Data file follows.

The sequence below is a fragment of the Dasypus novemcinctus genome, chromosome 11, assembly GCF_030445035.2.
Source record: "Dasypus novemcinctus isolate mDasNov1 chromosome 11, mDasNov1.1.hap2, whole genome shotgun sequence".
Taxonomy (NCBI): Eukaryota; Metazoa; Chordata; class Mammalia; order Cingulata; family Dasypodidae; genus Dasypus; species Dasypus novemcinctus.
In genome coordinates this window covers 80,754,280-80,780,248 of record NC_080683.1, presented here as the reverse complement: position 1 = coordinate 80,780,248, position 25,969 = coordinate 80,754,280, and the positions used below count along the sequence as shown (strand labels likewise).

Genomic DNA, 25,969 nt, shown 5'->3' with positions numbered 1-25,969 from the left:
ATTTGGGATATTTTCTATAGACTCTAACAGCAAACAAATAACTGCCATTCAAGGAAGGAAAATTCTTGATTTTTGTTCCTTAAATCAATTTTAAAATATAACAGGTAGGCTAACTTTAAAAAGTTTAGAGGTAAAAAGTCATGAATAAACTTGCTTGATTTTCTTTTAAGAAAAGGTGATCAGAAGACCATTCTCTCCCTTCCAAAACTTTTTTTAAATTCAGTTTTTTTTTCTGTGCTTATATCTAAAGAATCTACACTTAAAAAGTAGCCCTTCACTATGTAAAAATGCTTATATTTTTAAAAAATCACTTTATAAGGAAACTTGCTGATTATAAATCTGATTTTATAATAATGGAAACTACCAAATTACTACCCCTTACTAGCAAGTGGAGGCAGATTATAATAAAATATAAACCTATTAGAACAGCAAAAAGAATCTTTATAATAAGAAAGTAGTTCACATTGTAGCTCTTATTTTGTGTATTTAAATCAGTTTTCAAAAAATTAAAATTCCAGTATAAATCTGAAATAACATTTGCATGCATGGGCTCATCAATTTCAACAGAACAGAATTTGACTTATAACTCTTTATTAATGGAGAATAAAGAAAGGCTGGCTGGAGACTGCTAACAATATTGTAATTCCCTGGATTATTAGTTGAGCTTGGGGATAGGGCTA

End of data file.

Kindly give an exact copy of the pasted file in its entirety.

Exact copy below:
The sequence below is a fragment of the Dasypus novemcinctus genome, chromosome 11, assembly GCF_030445035.2.
Source record: "Dasypus novemcinctus isolate mDasNov1 chromosome 11, mDasNov1.1.hap2, whole genome shotgun sequence".
Taxonomy (NCBI): Eukaryota; Metazoa; Chordata; class Mammalia; order Cingulata; family Dasypodidae; genus Dasypus; species Dasypus novemcinctus.
In genome coordinates this window covers 80,754,280-80,780,248 of record NC_080683.1, presented here as the reverse complement: position 1 = coordinate 80,780,248, position 25,969 = coordinate 80,754,280, and the positions used below count along the sequence as shown (strand labels likewise).

Genomic DNA, 25,969 nt, shown 5'->3' with positions numbered 1-25,969 from the left:
ATTTGGGATATTTTCTATAGACTCTAACAGCAAACAAATAACTGCCATTCAAGGAAGGAAAATTCTTGATTTTTGTTCCTTAAATCAATTTTAAAATATAACAGGTAGGCTAACTTTAAAAAGTTTAGAGGTAAAAAGTCATGAATAAACTTGCTTGATTTTCTTTTAAGAAAAGGTGATCAGAAGACCATTCTCTCCCTTCCAAAACTTTTTTTAAATTCAGTTTTTTTTTCTGTGCTTATATCTAAAGAATCTACACTTAAAAAGTAGCCCTTCACTATGTAAAAATGCTTATATTTTTAAAAAATCACTTTATAAGGAAACTTGCTGATTATAAATCTGATTTTATAATAATGGAAACTACCAAATTACTACCCCTTACTAGCAAGTGGAGGCAGATTATAATAAAATATAAACCTATTAGAACAGCAAAAAGAATCTTTATAATAAGAAAGTAGTTCACATTGTAGCTCTTATTTTGTGTATTTAAATCAGTTTTCAAAAAATTAAAATTCCAGTATAAATCTGAAATAACATTTGCATGCATGGGCTCATCAATTTCAACAGAACAGAATTTGACTTATAACTCTTTATTAATGGAGAATAAAGAAAGGCTGGCTGGAGACTGCTAACAATATTGTAATTCCCTGGATTATTAGTTGAGCTTGGGGATAGGGCTA